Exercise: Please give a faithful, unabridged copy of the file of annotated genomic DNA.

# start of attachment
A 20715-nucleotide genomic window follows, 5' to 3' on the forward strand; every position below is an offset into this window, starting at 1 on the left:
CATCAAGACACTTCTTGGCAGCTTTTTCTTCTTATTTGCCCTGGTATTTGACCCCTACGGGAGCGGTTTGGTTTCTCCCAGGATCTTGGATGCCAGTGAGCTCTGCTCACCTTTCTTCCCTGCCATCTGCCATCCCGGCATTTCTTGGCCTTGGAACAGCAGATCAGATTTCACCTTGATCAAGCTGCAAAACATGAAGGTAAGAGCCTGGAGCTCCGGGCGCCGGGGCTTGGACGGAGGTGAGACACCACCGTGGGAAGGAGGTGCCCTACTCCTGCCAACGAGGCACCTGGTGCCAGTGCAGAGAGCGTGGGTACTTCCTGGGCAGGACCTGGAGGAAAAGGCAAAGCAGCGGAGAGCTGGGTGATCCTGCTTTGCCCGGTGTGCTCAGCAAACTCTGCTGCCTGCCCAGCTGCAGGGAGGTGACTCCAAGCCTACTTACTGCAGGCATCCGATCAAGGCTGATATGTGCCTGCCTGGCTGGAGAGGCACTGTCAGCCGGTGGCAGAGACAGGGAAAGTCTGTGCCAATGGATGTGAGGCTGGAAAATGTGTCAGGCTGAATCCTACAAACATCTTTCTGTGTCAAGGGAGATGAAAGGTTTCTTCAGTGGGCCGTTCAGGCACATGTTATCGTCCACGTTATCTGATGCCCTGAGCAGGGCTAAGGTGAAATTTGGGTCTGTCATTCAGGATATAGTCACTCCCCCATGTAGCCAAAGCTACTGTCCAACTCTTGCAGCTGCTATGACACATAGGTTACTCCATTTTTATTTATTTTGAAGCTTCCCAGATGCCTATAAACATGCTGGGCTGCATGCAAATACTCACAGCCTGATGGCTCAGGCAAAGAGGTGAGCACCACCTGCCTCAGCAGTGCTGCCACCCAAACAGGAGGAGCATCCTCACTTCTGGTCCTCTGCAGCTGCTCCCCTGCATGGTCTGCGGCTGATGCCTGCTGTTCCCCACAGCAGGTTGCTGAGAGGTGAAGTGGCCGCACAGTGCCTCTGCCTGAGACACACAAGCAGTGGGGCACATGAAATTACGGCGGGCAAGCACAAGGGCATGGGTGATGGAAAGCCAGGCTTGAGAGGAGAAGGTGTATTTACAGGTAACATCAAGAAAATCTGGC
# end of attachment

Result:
A 20715-nucleotide genomic window follows, 5' to 3' on the forward strand; every position below is an offset into this window, starting at 1 on the left:
CATCAAGACACTTCTTGGCAGCTTTTTCTTCTTATTTGCCCTGGTATTTGACCCCTACGGGAGCGGTTTGGTTTCTCCCAGGATCTTGGATGCCAGTGAGCTCTGCTCACCTTTCTTCCCTGCCATCTGCCATCCCGGCATTTCTTGGCCTTGGAACAGCAGATCAGATTTCACCTTGATCAAGCTGCAAAACATGAAGGTAAGAGCCTGGAGCTCCGGGCGCCGGGGCTTGGACGGAGGTGAGACACCACCGTGGGAAGGAGGTGCCCTACTCCTGCCAACGAGGCACCTGGTGCCAGTGCAGAGAGCGTGGGTACTTCCTGGGCAGGACCTGGAGGAAAAGGCAAAGCAGCGGAGAGCTGGGTGATCCTGCTTTGCCCGGTGTGCTCAGCAAACTCTGCTGCCTGCCCAGCTGCAGGGAGGTGACTCCAAGCCTACTTACTGCAGGCATCCGATCAAGGCTGATATGTGCCTGCCTGGCTGGAGAGGCACTGTCAGCCGGTGGCAGAGACAGGGAAAGTCTGTGCCAATGGATGTGAGGCTGGAAAATGTGTCAGGCTGAATCCTACAAACATCTTTCTGTGTCAAGGGAGATGAAAGGTTTCTTCAGTGGGCCGTTCAGGCACATGTTATCGTCCACGTTATCTGATGCCCTGAGCAGGGCTAAGGTGAAATTTGGGTCTGTCATTCAGGATATAGTCACTCCCCCATGTAGCCAAAGCTACTGTCCAACTCTTGCAGCTGCTATGACACATAGGTTACTCCATTTTTATTTATTTTGAAGCTTCCCAGATGCCTATAAACATGCTGGGCTGCATGCAAATACTCACAGCCTGATGGCTCAGGCAAAGAGGTGAGCACCACCTGCCTCAGCAGTGCTGCCACCCAAACAGGAGGAGCATCCTCACTTCTGGTCCTCTGCAGCTGCTCCCCTGCATGGTCTGCGGCTGATGCCTGCTGTTCCCCACAGCAGGTTGCTGAGAGGTGAAGTGGCCGCACAGTGCCTCTGCCTGAGACACACAAGCAGTGGGGCACATGAAATTACGGCGGGCAAGCACAAGGGCATGGGTGATGGAAAGCCAGGCTTGAGAGGAGAAGGTGTATTTACAGGTAACATCAAGAAAATCTGGC